Eighty-six patients developed LR after they underwent surgery at our institute, including 75 first events (33 patients with primary tumors and 42 patients with LR at presentation). The time to first LR in the whole series varied from 2 months to 151 months (median for those who developed a recurrence, 21 months). For patients with MLPS, the time to first LR varied from 3 months to 151 months (median for those who developed a recurrence, 25 months); for patients with RCLPS, the time to first LR varied from 4 months to 86 months (median for those who developed a recurrence, 15 months); and, for patients with PLPS, the time to first LR varied from 2 months to 69 months (median for those who developed a recurrence, 14 months).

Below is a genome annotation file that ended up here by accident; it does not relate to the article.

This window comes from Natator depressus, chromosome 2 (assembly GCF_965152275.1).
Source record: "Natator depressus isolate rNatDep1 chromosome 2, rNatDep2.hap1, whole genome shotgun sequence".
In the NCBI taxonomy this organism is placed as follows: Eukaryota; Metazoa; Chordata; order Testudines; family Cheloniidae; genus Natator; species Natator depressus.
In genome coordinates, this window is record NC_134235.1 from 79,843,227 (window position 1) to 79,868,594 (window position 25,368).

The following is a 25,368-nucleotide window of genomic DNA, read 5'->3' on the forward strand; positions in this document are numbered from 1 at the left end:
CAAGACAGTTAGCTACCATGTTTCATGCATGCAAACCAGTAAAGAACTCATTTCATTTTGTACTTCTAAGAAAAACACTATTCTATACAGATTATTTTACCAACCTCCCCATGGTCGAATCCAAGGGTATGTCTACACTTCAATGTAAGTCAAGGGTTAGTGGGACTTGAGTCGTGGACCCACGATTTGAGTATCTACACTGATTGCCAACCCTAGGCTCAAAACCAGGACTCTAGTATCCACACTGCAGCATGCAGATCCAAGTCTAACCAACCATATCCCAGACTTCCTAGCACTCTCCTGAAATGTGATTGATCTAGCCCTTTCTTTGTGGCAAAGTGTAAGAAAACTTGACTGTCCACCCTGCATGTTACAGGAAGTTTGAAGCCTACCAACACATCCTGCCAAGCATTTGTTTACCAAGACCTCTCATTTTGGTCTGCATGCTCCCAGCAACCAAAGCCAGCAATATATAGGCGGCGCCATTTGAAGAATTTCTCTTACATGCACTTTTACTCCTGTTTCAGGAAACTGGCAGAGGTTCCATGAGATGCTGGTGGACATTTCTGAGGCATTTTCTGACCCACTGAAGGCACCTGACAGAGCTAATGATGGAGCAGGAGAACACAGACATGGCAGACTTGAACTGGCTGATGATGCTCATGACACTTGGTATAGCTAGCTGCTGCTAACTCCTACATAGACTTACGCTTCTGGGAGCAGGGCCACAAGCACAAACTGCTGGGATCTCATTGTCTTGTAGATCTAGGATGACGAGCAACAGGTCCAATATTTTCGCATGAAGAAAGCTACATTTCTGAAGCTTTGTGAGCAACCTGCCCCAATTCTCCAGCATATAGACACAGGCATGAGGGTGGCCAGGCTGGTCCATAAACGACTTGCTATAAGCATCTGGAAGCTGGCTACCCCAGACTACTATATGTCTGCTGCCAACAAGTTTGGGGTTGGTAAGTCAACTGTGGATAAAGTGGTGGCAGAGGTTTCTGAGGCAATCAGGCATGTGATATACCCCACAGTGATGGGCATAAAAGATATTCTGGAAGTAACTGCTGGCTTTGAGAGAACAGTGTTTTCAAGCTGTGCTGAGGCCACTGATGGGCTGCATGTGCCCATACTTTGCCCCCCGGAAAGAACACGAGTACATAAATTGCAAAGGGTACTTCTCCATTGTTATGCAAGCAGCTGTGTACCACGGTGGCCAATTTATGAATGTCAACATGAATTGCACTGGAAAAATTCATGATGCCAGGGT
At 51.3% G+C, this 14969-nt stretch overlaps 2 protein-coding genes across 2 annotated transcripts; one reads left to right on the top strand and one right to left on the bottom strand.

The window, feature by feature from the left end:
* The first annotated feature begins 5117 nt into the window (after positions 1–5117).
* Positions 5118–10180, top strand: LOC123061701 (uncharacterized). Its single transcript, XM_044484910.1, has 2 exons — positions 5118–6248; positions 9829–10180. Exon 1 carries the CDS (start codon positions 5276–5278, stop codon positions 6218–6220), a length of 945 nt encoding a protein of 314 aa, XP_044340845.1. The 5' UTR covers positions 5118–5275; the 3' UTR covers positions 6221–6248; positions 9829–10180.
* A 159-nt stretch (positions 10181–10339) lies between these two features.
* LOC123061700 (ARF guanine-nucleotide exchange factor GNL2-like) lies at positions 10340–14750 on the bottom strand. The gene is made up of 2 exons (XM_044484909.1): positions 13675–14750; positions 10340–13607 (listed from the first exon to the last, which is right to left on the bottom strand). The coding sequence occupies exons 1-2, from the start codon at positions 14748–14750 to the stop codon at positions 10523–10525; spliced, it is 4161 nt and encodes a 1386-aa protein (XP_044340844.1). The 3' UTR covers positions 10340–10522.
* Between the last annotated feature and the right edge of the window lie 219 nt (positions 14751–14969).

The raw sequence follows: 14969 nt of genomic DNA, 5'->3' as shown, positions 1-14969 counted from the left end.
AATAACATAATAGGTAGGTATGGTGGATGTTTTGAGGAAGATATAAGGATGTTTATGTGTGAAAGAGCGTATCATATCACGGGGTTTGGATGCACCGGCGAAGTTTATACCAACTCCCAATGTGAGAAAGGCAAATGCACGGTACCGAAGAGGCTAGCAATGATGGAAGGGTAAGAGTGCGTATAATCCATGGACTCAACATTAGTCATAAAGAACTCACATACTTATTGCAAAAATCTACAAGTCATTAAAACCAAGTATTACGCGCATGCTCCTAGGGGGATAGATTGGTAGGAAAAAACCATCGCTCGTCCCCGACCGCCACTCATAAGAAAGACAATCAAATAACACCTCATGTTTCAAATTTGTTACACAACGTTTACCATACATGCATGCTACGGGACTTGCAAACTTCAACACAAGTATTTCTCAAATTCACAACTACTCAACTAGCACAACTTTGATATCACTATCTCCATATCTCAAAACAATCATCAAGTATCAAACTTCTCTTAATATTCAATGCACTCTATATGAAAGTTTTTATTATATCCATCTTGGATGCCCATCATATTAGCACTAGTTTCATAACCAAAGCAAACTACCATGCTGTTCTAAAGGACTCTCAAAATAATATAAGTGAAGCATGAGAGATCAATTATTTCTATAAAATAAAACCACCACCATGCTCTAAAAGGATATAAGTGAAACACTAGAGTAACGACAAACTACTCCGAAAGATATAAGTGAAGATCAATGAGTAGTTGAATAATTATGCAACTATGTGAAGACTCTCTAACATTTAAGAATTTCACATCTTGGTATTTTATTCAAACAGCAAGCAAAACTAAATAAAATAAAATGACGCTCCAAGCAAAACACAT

The overall CCI rates for LR were 21.7% at 5 years and 25.2% at 10 years. In the patients who had primary tumors, the LR CCI rates were 13.2% and 17.5% at 5 years and at 10 years, respectively; whereas, in the patients who had recurrent tumors, the respective rates were 37.1% and 39.2%, and a significant difference was obselrved between the 2 groups (P < .001).
Among the patients who had primary tumors, the 5-year and 10-year LR CCI rate was 11.3% and 15.9%, respectively, for the MLPS group; 13.7% and 21.9%, respectively, for the RCLPS group; and 19.4% and 19.4%, respectively, for the PLPS group. No significant difference was observed between the 3 groups (Fig. 2A).
Among the patients who had recurrent tumors, the 5-year and 10-year LR CCI rate was 35.3% and 37.1%, respectively, for the MLPS group; 31.3% and 31.3%, respectively, for the RCLPS group; and 47.8% and 52.2%, respectively, for the PLPS group. No significant difference was observed between the 3 groups (Fig. 2B).
In the multivariable analysis, phase at presentation, tumor site, and radiotherapy were independent prognostic factors for LR-free survival (a borderline P value of .05 was achieved for radiotherapy), as shown in Table 3. With regard to surgical margins, only a weak impact was observed (P = .07).